Often I am asked this question: how long have you been taken photographs? Literally it's less than a week, if you only count the time of the shutter actuations. Yes I shot film for a while, and had several images published (including two sports images). However, other things took priority and consumed my time. I first began photography in 1987 with the venerable K1000 and learned everything the old school way - digital SLR cameras didn't exist back then.
Fast forward to July of 2006: I've now been shooting seriously for less than 18 months. I took a 7 month hiatus from photography just prior to the VLF competition for various reasons. Some people are surprised with my answer. So how did I end up here, at the point of being published in a nature conservation book?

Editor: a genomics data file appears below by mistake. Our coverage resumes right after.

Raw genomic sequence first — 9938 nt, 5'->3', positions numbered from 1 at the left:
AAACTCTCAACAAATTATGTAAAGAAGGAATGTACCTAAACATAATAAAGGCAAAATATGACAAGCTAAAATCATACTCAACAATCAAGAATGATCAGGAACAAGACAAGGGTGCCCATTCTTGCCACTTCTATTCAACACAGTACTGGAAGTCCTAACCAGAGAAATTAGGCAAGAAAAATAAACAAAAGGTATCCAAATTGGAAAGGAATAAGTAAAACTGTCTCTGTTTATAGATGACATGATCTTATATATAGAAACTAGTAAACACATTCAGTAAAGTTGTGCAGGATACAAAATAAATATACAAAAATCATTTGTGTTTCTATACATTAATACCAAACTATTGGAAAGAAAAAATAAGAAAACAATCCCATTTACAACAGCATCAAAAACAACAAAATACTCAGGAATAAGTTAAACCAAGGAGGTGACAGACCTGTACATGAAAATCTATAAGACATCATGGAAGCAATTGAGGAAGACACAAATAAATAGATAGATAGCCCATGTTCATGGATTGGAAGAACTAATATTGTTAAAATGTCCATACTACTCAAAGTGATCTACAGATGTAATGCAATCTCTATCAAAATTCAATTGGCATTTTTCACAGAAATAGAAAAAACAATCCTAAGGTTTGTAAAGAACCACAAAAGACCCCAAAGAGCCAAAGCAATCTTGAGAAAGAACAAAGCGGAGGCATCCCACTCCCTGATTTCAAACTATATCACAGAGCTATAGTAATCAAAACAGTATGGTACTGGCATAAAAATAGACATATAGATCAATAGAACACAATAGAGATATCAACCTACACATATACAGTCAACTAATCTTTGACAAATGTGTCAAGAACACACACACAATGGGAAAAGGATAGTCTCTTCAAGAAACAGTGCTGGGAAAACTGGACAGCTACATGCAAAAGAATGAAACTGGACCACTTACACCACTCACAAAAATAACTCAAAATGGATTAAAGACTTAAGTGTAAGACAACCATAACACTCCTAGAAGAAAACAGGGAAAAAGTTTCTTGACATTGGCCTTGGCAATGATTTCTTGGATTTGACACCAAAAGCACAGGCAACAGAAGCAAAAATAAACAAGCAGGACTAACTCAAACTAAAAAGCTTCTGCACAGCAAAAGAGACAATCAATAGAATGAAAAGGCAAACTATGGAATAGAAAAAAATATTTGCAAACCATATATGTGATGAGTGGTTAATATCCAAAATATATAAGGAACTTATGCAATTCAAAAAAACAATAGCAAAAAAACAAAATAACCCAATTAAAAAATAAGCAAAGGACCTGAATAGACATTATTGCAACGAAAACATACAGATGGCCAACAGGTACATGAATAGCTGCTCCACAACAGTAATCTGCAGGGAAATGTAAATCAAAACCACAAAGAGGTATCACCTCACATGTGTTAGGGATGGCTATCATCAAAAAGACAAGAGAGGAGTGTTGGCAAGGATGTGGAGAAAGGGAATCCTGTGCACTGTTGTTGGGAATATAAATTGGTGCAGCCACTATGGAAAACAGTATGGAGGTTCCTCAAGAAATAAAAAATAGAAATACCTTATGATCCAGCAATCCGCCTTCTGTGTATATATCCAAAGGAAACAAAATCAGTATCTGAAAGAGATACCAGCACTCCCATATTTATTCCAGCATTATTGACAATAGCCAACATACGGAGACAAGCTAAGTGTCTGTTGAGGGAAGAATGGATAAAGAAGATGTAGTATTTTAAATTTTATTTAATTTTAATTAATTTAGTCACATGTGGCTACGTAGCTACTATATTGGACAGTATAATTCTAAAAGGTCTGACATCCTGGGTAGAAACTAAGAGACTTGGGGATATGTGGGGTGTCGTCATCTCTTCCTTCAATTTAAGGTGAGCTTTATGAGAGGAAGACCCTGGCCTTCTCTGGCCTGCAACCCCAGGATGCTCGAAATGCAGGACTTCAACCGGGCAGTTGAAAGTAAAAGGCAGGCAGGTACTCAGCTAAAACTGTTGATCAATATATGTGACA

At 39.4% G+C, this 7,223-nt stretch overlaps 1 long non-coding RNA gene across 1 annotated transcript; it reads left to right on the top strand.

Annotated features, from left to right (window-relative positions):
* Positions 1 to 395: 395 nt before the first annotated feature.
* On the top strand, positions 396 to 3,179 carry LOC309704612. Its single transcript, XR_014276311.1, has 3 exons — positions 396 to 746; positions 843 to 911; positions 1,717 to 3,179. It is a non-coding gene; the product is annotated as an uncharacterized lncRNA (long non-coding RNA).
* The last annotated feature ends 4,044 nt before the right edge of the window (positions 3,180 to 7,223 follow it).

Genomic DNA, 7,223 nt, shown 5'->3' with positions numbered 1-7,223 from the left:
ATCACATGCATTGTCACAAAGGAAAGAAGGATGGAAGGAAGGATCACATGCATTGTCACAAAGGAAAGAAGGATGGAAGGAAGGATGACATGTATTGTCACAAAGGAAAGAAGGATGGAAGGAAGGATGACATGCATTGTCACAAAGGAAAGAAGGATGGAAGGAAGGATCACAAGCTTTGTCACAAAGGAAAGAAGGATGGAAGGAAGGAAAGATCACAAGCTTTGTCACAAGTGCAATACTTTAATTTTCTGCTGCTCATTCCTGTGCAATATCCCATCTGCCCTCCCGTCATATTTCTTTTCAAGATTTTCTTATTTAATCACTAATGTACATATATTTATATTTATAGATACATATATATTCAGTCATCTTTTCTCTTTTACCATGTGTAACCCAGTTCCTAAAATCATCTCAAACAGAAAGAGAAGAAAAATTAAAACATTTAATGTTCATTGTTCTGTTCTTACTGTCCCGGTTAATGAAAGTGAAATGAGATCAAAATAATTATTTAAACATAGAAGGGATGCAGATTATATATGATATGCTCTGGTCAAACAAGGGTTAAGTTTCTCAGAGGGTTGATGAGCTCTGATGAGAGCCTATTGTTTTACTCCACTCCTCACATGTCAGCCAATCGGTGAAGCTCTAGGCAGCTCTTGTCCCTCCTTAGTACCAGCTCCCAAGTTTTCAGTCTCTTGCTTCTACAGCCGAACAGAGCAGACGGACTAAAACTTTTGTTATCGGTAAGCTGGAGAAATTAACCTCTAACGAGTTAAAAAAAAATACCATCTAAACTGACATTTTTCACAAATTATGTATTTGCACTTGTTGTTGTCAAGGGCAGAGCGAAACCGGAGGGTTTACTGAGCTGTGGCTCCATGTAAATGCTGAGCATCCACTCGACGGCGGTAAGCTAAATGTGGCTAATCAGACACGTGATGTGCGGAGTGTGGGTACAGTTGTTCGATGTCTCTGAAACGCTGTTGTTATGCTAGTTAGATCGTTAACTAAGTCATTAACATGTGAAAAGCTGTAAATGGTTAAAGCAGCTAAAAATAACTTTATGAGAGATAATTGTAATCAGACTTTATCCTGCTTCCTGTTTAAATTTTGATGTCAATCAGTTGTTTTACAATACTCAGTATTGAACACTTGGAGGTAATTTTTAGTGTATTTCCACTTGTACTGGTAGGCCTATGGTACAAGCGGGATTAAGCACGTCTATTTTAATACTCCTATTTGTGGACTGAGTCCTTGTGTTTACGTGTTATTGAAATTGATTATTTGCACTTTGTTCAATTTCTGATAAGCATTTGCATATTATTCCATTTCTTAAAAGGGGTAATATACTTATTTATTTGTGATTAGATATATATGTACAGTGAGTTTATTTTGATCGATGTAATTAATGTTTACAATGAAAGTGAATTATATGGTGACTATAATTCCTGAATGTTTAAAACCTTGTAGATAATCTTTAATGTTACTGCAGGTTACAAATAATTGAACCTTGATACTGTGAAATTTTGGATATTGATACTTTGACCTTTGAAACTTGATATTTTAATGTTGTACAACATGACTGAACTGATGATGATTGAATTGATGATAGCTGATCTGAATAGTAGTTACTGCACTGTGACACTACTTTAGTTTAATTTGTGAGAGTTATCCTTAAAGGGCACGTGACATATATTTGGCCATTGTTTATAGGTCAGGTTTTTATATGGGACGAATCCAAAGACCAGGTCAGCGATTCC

Learning as much as possible is the key to improving your image success rate (aka "keepers"). I've always adhered to old school values when it comes to photography:
1. study, read and learn often - it's a lifelong journey
2. master your tools
3. critique your work well
4. practice, practice, practice
5. learn from your mistakes
From this, you can start to master light! Generally I am my worst critic. Of course many of the subjects are often not compliant, so you make due with the situation. Sharing is the key in all of this - by sharing with others, you learn from them, no matter what their experience level. Everyone has something to offer me: from the newest to the most seasoned professional.
I also believe that learning only one or two kinds of photography is a disservice to yourself as a photographer. You can learn something from every kind of photography. I am always inspired by others, their work, as well as the people/places around me to learn more.